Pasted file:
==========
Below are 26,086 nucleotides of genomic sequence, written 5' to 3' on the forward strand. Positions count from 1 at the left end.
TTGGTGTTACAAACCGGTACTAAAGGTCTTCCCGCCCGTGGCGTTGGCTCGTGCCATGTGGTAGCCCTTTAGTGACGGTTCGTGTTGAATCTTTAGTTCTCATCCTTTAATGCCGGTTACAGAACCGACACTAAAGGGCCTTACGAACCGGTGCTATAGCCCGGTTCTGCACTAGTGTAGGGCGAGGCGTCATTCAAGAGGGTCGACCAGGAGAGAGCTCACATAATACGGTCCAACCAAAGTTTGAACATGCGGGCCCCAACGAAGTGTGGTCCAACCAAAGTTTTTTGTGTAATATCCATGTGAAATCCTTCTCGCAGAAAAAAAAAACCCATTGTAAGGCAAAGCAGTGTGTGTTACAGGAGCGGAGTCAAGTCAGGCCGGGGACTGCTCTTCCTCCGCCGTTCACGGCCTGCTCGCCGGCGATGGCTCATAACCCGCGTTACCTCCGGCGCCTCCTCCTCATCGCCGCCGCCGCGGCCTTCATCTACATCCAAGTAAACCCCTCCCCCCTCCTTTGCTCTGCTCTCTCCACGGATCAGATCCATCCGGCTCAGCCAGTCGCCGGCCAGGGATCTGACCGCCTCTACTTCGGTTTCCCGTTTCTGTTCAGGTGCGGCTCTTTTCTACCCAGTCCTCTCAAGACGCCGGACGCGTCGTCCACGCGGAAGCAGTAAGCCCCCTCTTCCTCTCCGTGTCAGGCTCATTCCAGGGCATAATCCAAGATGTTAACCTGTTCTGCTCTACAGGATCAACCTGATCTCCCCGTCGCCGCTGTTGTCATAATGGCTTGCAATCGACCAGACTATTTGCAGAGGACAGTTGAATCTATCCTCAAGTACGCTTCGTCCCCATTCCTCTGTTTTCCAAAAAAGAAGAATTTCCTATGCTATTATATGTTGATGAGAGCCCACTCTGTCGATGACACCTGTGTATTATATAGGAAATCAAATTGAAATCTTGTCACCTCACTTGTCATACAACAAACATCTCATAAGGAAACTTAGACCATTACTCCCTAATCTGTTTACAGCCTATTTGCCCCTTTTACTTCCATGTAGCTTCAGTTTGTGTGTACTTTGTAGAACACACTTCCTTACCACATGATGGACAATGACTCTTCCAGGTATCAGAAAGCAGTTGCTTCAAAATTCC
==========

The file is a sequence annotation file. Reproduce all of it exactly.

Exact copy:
Below are 26,086 nucleotides of genomic sequence, written 5' to 3' on the forward strand. Positions count from 1 at the left end.
TTGGTGTTACAAACCGGTACTAAAGGTCTTCCCGCCCGTGGCGTTGGCTCGTGCCATGTGGTAGCCCTTTAGTGACGGTTCGTGTTGAATCTTTAGTTCTCATCCTTTAATGCCGGTTACAGAACCGACACTAAAGGGCCTTACGAACCGGTGCTATAGCCCGGTTCTGCACTAGTGTAGGGCGAGGCGTCATTCAAGAGGGTCGACCAGGAGAGAGCTCACATAATACGGTCCAACCAAAGTTTGAACATGCGGGCCCCAACGAAGTGTGGTCCAACCAAAGTTTTTTGTGTAATATCCATGTGAAATCCTTCTCGCAGAAAAAAAAAACCCATTGTAAGGCAAAGCAGTGTGTGTTACAGGAGCGGAGTCAAGTCAGGCCGGGGACTGCTCTTCCTCCGCCGTTCACGGCCTGCTCGCCGGCGATGGCTCATAACCCGCGTTACCTCCGGCGCCTCCTCCTCATCGCCGCCGCCGCGGCCTTCATCTACATCCAAGTAAACCCCTCCCCCCTCCTTTGCTCTGCTCTCTCCACGGATCAGATCCATCCGGCTCAGCCAGTCGCCGGCCAGGGATCTGACCGCCTCTACTTCGGTTTCCCGTTTCTGTTCAGGTGCGGCTCTTTTCTACCCAGTCCTCTCAAGACGCCGGACGCGTCGTCCACGCGGAAGCAGTAAGCCCCCTCTTCCTCTCCGTGTCAGGCTCATTCCAGGGCATAATCCAAGATGTTAACCTGTTCTGCTCTACAGGATCAACCTGATCTCCCCGTCGCCGCTGTTGTCATAATGGCTTGCAATCGACCAGACTATTTGCAGAGGACAGTTGAATCTATCCTCAAGTACGCTTCGTCCCCATTCCTCTGTTTTCCAAAAAAGAAGAATTTCCTATGCTATTATATGTTGATGAGAGCCCACTCTGTCGATGACACCTGTGTATTATATAGGAAATCAAATTGAAATCTTGTCACCTCACTTGTCATACAACAAACATCTCATAAGGAAACTTAGACCATTACTCCCTAATCTGTTTACAGCCTATTTGCCCCTTTTACTTCCATGTAGCTTCAGTTTGTGTGTACTTTGTAGAACACACTTCCTTACCACATGATGGACAATGACTCTTCCAGGTATCAGAAAGCAGTTGCTTCAAAATTCC